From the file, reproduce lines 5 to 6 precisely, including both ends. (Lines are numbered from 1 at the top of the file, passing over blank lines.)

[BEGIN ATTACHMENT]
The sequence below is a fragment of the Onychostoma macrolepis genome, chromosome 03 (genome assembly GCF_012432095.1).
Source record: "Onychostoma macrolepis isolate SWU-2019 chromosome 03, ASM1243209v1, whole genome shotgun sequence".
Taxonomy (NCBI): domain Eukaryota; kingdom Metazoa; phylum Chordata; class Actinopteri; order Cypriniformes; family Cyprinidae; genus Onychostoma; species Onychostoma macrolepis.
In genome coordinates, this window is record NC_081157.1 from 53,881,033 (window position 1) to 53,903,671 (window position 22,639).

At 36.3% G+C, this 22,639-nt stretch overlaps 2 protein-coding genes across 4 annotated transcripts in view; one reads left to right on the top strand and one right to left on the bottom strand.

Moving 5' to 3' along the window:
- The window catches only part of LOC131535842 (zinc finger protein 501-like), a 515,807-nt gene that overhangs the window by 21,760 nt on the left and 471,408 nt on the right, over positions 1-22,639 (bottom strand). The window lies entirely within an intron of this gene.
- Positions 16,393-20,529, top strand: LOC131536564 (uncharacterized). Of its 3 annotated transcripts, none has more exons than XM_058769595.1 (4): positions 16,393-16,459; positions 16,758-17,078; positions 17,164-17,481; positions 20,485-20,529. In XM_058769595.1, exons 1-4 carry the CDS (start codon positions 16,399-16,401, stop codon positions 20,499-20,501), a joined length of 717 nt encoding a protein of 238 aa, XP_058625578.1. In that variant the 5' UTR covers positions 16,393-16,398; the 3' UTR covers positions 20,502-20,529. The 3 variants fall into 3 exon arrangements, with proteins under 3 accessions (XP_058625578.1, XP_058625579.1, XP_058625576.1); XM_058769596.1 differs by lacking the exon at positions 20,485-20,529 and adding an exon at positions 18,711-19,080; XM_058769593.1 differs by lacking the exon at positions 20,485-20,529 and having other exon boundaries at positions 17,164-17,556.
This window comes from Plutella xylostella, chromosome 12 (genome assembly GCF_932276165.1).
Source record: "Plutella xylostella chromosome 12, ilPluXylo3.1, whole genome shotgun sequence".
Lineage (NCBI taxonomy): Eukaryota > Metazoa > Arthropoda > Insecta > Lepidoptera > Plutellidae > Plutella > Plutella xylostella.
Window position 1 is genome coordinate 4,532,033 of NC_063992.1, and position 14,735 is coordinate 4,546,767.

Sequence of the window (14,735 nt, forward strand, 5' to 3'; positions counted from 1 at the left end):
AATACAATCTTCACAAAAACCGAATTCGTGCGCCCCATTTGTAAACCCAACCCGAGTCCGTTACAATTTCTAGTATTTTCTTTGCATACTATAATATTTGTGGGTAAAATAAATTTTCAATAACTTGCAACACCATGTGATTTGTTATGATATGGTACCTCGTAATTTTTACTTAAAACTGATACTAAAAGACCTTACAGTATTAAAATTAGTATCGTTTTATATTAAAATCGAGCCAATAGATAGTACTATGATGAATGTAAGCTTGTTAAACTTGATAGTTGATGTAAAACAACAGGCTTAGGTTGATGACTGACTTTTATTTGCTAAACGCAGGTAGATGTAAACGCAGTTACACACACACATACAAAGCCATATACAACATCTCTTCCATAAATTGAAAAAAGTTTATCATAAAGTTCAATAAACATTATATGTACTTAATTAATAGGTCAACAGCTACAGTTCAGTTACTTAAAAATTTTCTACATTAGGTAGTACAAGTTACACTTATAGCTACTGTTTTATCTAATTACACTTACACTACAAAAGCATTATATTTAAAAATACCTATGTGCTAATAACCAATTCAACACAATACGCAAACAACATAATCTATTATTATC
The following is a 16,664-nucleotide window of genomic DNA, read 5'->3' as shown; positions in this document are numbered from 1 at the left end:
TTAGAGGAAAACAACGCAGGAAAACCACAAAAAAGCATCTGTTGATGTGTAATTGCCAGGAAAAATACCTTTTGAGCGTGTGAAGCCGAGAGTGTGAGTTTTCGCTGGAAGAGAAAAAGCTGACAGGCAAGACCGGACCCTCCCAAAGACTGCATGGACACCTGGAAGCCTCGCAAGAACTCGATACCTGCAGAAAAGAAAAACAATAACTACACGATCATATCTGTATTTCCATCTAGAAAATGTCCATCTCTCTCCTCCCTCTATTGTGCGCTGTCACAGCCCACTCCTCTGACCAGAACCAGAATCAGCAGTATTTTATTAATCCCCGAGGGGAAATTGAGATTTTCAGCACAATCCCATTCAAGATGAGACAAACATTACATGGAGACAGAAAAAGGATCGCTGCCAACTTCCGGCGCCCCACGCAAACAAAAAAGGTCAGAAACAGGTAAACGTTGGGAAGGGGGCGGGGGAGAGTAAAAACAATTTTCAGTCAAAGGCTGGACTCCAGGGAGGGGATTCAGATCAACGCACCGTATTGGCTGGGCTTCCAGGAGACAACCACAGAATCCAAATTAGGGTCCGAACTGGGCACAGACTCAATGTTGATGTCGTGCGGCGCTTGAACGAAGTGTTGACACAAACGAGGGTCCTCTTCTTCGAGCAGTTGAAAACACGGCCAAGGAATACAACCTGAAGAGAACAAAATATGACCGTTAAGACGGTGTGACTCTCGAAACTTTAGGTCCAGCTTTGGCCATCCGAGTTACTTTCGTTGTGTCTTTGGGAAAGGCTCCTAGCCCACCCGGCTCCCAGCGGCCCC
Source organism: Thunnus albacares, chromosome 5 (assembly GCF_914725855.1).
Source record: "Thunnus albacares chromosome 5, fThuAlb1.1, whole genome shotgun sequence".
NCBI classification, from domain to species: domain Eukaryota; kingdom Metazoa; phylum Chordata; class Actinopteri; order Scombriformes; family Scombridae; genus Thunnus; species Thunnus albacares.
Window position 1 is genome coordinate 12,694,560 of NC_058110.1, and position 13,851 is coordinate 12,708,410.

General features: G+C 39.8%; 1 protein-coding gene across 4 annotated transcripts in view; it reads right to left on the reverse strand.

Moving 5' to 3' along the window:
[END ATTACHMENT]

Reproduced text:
At 36.3% G+C, this 22,639-nt stretch overlaps 2 protein-coding genes across 4 annotated transcripts in view; one reads left to right on the top strand and one right to left on the bottom strand.

Moving 5' to 3' along the window: